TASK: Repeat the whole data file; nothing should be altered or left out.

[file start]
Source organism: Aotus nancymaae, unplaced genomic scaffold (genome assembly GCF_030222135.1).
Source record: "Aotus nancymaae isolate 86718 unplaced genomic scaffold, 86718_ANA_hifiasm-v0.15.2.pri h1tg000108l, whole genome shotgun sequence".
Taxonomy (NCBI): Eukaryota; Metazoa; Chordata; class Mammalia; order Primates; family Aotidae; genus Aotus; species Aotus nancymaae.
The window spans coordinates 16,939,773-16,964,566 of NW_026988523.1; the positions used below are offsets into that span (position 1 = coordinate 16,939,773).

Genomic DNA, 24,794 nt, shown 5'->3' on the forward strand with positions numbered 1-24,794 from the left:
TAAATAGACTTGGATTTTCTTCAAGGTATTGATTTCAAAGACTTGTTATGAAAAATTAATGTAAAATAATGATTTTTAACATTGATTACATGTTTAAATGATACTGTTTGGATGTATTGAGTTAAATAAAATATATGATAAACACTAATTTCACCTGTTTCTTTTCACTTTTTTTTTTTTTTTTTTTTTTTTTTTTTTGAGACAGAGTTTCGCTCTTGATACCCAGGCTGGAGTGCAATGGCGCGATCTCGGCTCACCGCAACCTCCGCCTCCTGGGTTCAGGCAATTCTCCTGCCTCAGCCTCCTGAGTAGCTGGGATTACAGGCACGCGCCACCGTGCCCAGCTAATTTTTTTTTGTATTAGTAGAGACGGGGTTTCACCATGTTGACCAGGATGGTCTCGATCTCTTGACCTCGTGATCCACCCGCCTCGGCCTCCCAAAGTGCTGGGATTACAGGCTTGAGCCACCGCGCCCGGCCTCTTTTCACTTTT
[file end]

Source organism: Aotus nancymaae, unplaced genomic scaffold (genome assembly GCF_030222135.1).
Source record: "Aotus nancymaae isolate 86718 unplaced genomic scaffold, 86718_ANA_hifiasm-v0.15.2.pri h1tg000108l, whole genome shotgun sequence".
Taxonomy (NCBI): Eukaryota; Metazoa; Chordata; class Mammalia; order Primates; family Aotidae; genus Aotus; species Aotus nancymaae.
The window spans coordinates 16,939,773-16,964,566 of NW_026988523.1; the positions used below are offsets into that span (position 1 = coordinate 16,939,773).

Genomic DNA, 24,794 nt, shown 5'->3' on the forward strand with positions numbered 1-24,794 from the left:
TAAATAGACTTGGATTTTCTTCAAGGTATTGATTTCAAAGACTTGTTATGAAAAATTAATGTAAAATAATGATTTTTAACATTGATTACATGTTTAAATGATACTGTTTGGATGTATTGAGTTAAATAAAATATATGATAAACACTAATTTCACCTGTTTCTTTTCACTTTTTTTTTTTTTTTTTTTTTTTTTTTTTTGAGACAGAGTTTCGCTCTTGATACCCAGGCTGGAGTGCAATGGCGCGATCTCGGCTCACCGCAACCTCCGCCTCCTGGGTTCAGGCAATTCTCCTGCCTCAGCCTCCTGAGTAGCTGGGATTACAGGCACGCGCCACCGTGCCCAGCTAATTTTTTTTTGTATTAGTAGAGACGGGGTTTCACCATGTTGACCAGGATGGTCTCGATCTCTTGACCTCGTGATCCACCCGCCTCGGCCTCCCAAAGTGCTGGGATTACAGGCTTGAGCCACCGCGCCCGGCCTCTTTTCACTTTT